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Cookies and Affiliate Tracking

cookies and affiliate tracking

Unpacking cookies and their role in affiliate tracking technologies

Chris Tradgett

Cookies have been very much front of mind for anyone in digital marketing and specifically the affiliate industry, for some time. There have been major changes in how browsers and operating systems deal with cookies over the last few years and particularly with regards to advertising and tracking cookies.

Much of the narrative on the subject, particularly for consumers is phrased in terms of internet users reclaiming their own privacy; and therefore, of course, a whole new internet privacy sector has grown up alongside that. 

cookies and affiliate tracking

Alongside this privacy industry, authorities across the US, Europe and an increasing number of other countries have cookies and in particular, third party cookies firmly in their sights. This is, of course, a part of the wider issue of online privacy which we’ll explore from the perspective of an internet user. We’ll settle on the term ‘user’ to refer to an internet customer who is making visits to affiliate websites and following any links.

Much of the digital marketing media has been characterising the current environment as a progression towards a ‘cookieless future’. In a Forbes interview, Antony Capano of Rakuten argued that “the loss of third-party cookies should be a wake up call” following years of the wider advertising industry using them irresponsibly.

However, eConsultancy has reported that only 36% of marketers feel they have a good handle on what this cookie-less future will look like after October 2023. 

Cookies will continue to be a part of how browsers operate long after that deadline, even if in different ways. But we want to look specifically at the issue of cookies in the world of tracking in affiliate partnerships. In this first article we ask the simple question “What is a Cookie?” and examine what that means for affiliate marketers.

What is a Cookie?

A cookie is a simple file attached to an internet user’s browser which records one or more elements. Wikipedia is more precise in its definition; “cookies are small blocks of data created by a web server while a user is browsing a website and placed on the user’s computer or other device by the user’s web browser”.

From a user perspective, the up-side of website cookies lies in that they enrich the user experience of websites, particularly for regular users. That may be from something as simple as language or currency preferences to remembering ecommerce basket contents and login details.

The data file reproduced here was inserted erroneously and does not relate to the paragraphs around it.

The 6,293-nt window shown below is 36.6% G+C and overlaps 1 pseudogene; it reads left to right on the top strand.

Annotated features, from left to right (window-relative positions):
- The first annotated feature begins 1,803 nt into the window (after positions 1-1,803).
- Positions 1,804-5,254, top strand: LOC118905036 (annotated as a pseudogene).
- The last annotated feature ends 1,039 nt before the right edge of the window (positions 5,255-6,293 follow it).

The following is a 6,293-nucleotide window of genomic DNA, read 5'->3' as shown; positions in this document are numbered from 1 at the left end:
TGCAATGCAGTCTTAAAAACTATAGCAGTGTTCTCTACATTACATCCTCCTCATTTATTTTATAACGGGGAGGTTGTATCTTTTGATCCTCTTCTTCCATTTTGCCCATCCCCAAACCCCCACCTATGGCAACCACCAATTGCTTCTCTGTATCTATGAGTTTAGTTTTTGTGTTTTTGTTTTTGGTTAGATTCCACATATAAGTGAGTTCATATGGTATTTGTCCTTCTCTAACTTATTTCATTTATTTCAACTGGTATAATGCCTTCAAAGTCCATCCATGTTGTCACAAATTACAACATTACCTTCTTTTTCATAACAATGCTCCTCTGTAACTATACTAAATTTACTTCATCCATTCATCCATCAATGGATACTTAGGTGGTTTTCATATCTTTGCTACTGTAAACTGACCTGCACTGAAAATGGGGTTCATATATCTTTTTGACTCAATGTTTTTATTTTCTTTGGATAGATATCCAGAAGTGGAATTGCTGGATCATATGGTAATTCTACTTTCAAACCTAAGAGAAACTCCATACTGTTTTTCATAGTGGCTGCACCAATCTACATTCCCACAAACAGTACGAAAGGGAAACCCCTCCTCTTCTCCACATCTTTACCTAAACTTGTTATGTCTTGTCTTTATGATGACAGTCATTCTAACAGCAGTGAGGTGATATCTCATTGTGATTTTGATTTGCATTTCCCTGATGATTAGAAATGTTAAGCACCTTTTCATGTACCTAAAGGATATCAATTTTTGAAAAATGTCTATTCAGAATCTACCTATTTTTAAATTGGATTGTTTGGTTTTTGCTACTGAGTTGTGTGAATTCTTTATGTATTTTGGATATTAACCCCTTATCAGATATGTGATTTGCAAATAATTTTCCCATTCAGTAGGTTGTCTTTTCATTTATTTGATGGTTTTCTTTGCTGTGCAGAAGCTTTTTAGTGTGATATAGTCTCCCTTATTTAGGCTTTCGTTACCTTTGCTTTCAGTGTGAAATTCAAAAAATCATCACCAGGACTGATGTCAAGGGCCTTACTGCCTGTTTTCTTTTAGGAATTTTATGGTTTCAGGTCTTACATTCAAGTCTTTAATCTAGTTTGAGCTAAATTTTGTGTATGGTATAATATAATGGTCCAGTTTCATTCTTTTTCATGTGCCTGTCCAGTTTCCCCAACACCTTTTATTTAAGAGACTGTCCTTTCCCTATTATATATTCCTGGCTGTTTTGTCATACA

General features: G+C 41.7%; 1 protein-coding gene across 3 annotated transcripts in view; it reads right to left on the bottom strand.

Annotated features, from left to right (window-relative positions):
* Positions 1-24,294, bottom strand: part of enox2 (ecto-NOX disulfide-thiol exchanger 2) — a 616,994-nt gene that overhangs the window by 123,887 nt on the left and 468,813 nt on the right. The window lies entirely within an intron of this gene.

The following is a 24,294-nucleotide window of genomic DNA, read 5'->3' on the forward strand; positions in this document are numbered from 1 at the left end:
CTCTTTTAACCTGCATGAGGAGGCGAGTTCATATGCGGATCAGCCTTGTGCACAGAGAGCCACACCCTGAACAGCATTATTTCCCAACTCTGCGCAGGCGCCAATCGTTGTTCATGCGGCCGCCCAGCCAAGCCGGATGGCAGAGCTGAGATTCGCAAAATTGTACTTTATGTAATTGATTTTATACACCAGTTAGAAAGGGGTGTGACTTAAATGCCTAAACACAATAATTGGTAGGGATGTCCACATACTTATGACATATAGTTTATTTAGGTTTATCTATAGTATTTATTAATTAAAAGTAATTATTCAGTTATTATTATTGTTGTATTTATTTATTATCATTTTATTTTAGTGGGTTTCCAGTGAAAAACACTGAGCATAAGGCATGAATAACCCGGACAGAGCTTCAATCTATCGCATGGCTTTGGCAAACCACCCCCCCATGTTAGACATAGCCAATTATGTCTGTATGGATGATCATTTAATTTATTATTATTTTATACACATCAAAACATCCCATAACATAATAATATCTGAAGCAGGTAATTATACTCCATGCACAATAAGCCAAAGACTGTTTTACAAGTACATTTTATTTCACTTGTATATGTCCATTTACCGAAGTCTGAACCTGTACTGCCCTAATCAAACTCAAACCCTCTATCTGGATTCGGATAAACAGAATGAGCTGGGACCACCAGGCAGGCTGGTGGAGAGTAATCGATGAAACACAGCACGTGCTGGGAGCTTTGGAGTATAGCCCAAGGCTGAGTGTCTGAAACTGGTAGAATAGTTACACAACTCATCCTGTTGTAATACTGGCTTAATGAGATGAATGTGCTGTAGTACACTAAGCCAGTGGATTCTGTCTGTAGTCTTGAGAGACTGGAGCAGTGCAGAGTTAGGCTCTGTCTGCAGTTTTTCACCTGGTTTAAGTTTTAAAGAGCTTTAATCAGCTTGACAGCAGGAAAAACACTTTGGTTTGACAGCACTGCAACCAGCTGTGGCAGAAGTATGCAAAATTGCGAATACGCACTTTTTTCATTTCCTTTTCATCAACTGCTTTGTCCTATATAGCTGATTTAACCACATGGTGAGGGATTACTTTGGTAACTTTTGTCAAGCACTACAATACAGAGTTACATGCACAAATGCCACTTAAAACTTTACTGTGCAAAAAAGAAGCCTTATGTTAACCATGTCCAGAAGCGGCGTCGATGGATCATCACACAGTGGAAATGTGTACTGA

Cookies in Tracking

It means that the relevant information is stored in the user’s browser, so that when they re-visit the same advertiser, the action can be tracked correctly. Awin’s technical article gives a very clear description of what their cookies are doing in the handover process. All of this does of course rely on the user accepting cookie consent mechanisms and not deleting cookies at some point.

cookie consent

From an affiliate marketing point of view, a tracking cookie includes one or more parameters that allow a network to allocate commission to the right affiliate and communicate further details such as click references on the completion of an action. The tracking cookie can be placed on the user’s browser in a few ways. 

In affiliate marketing, the cookies also let the network understand the date of the referral by the publisher and include the ‘cookie duration’. This is the period or window for an action to happen where affiliate commission may be earned.

These details are important; where a user follows an affiliate link to an advertiser and leaves the website but then later returns to the site within that ‘window’ and makes a purchase, the transaction is correctly recorded and tracking confirmed. 

Depending on the set up of tracking and cookie compliance devices, tracking may not happen where a user declines or refuses cookies. The user clearing browser cookies will of course cancel that cookie and break the tracking. 

The end of the cookie window will usually be extended (and possibly over-written) if the user revisits the advertiser via a different affiliate. In this case, in the usual convention of ‘last click’ tracking, the last affiliate link clicked will be the one that receives the commission.

Attribution modelling, offered by several networks, enables the user’s interactions with these different affiliates to be recorded. It gives a much more nuanced view and enables either just information on the value they are adding; or effective splitting of the commission between all the referring affiliates.

Setting the Cookie

When it comes to the setting of the cookie it may be completed by javascript within a network’s universal tag (called each time from the network server), javascript in the advertiser’s page, or by code in the header for server tracking. 

The ongoing and continuing changes in advertising technology mean that every affiliate tracking provider and digital marketer needs to understand how, where and when their tracking serves their needs.

What Happens Next?

This is the start of a series of articles examining the various aspects of cookies and tracking. The next article will cover more detail on affiliate tracking cookies and how those cookies are read, so click below to make sure you get notified about the next article.

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